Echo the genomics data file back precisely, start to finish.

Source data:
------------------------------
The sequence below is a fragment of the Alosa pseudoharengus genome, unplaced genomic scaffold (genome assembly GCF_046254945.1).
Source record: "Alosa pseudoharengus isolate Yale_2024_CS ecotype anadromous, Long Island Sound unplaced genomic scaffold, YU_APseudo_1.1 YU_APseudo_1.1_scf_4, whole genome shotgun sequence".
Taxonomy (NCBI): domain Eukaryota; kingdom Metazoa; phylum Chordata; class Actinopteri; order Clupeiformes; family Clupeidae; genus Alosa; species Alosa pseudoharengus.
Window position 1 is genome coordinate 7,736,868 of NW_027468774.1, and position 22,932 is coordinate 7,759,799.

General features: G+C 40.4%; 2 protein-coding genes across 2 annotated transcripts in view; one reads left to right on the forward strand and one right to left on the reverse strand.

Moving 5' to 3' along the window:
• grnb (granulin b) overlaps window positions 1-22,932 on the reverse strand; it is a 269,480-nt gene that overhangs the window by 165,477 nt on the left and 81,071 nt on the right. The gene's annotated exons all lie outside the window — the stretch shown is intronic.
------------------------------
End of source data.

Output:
The sequence below is a fragment of the Alosa pseudoharengus genome, unplaced genomic scaffold (genome assembly GCF_046254945.1).
Source record: "Alosa pseudoharengus isolate Yale_2024_CS ecotype anadromous, Long Island Sound unplaced genomic scaffold, YU_APseudo_1.1 YU_APseudo_1.1_scf_4, whole genome shotgun sequence".
Taxonomy (NCBI): domain Eukaryota; kingdom Metazoa; phylum Chordata; class Actinopteri; order Clupeiformes; family Clupeidae; genus Alosa; species Alosa pseudoharengus.
Window position 1 is genome coordinate 7,736,868 of NW_027468774.1, and position 22,932 is coordinate 7,759,799.

General features: G+C 40.4%; 2 protein-coding genes across 2 annotated transcripts in view; one reads left to right on the forward strand and one right to left on the reverse strand.

Moving 5' to 3' along the window:
• grnb (granulin b) overlaps window positions 1-22,932 on the reverse strand; it is a 269,480-nt gene that overhangs the window by 165,477 nt on the left and 81,071 nt on the right. The gene's annotated exons all lie outside the window — the stretch shown is intronic.